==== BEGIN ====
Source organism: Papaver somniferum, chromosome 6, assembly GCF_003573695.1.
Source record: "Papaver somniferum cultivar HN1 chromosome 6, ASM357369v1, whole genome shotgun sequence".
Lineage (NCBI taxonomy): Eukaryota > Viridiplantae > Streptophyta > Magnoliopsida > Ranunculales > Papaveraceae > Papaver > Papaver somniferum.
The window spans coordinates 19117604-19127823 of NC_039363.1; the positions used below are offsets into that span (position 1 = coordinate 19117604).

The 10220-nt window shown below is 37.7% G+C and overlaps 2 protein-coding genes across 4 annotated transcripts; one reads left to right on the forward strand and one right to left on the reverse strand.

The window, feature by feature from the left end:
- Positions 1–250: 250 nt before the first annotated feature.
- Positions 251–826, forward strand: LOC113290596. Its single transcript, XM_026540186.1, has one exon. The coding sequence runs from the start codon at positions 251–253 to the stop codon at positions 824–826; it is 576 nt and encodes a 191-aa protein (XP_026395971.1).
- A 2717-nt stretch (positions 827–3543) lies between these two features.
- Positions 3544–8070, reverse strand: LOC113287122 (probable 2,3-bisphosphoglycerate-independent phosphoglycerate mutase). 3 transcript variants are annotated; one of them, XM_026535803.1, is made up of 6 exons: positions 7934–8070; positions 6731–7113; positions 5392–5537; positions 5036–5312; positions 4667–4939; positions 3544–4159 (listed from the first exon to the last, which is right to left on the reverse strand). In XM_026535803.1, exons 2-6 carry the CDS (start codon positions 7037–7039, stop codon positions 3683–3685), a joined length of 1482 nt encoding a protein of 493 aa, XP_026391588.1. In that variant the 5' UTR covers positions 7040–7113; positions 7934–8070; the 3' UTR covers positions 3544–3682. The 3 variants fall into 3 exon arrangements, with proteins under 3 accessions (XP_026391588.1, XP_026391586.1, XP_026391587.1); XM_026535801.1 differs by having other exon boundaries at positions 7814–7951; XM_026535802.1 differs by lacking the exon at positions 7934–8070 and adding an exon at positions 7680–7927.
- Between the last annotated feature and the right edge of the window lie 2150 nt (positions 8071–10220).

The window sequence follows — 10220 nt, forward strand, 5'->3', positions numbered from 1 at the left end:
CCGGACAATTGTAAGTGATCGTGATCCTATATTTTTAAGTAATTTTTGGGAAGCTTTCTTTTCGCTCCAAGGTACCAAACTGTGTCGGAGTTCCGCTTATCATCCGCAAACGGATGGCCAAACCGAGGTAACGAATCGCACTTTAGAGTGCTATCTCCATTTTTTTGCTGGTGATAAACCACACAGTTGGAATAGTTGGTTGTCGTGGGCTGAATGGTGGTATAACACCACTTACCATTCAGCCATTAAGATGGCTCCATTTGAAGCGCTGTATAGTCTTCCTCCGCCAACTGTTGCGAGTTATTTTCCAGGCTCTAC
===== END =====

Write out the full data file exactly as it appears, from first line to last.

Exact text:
Source organism: Papaver somniferum, chromosome 6, assembly GCF_003573695.1.
Source record: "Papaver somniferum cultivar HN1 chromosome 6, ASM357369v1, whole genome shotgun sequence".
Lineage (NCBI taxonomy): Eukaryota > Viridiplantae > Streptophyta > Magnoliopsida > Ranunculales > Papaveraceae > Papaver > Papaver somniferum.
The window spans coordinates 19117604-19127823 of NC_039363.1; the positions used below are offsets into that span (position 1 = coordinate 19117604).

The 10220-nt window shown below is 37.7% G+C and overlaps 2 protein-coding genes across 4 annotated transcripts; one reads left to right on the forward strand and one right to left on the reverse strand.

The window, feature by feature from the left end:
- Positions 1–250: 250 nt before the first annotated feature.
- Positions 251–826, forward strand: LOC113290596. Its single transcript, XM_026540186.1, has one exon. The coding sequence runs from the start codon at positions 251–253 to the stop codon at positions 824–826; it is 576 nt and encodes a 191-aa protein (XP_026395971.1).
- A 2717-nt stretch (positions 827–3543) lies between these two features.
- Positions 3544–8070, reverse strand: LOC113287122 (probable 2,3-bisphosphoglycerate-independent phosphoglycerate mutase). 3 transcript variants are annotated; one of them, XM_026535803.1, is made up of 6 exons: positions 7934–8070; positions 6731–7113; positions 5392–5537; positions 5036–5312; positions 4667–4939; positions 3544–4159 (listed from the first exon to the last, which is right to left on the reverse strand). In XM_026535803.1, exons 2-6 carry the CDS (start codon positions 7037–7039, stop codon positions 3683–3685), a joined length of 1482 nt encoding a protein of 493 aa, XP_026391588.1. In that variant the 5' UTR covers positions 7040–7113; positions 7934–8070; the 3' UTR covers positions 3544–3682. The 3 variants fall into 3 exon arrangements, with proteins under 3 accessions (XP_026391588.1, XP_026391586.1, XP_026391587.1); XM_026535801.1 differs by having other exon boundaries at positions 7814–7951; XM_026535802.1 differs by lacking the exon at positions 7934–8070 and adding an exon at positions 7680–7927.
- Between the last annotated feature and the right edge of the window lie 2150 nt (positions 8071–10220).

The window sequence follows — 10220 nt, forward strand, 5'->3', positions numbered from 1 at the left end:
CCGGACAATTGTAAGTGATCGTGATCCTATATTTTTAAGTAATTTTTGGGAAGCTTTCTTTTCGCTCCAAGGTACCAAACTGTGTCGGAGTTCCGCTTATCATCCGCAAACGGATGGCCAAACCGAGGTAACGAATCGCACTTTAGAGTGCTATCTCCATTTTTTTGCTGGTGATAAACCACACAGTTGGAATAGTTGGTTGTCGTGGGCTGAATGGTGGTATAACACCACTTACCATTCAGCCATTAAGATGGCTCCATTTGAAGCGCTGTATAGTCTTCCTCCGCCAACTGTTGCGAGTTATTTTCCAGGCTCTAC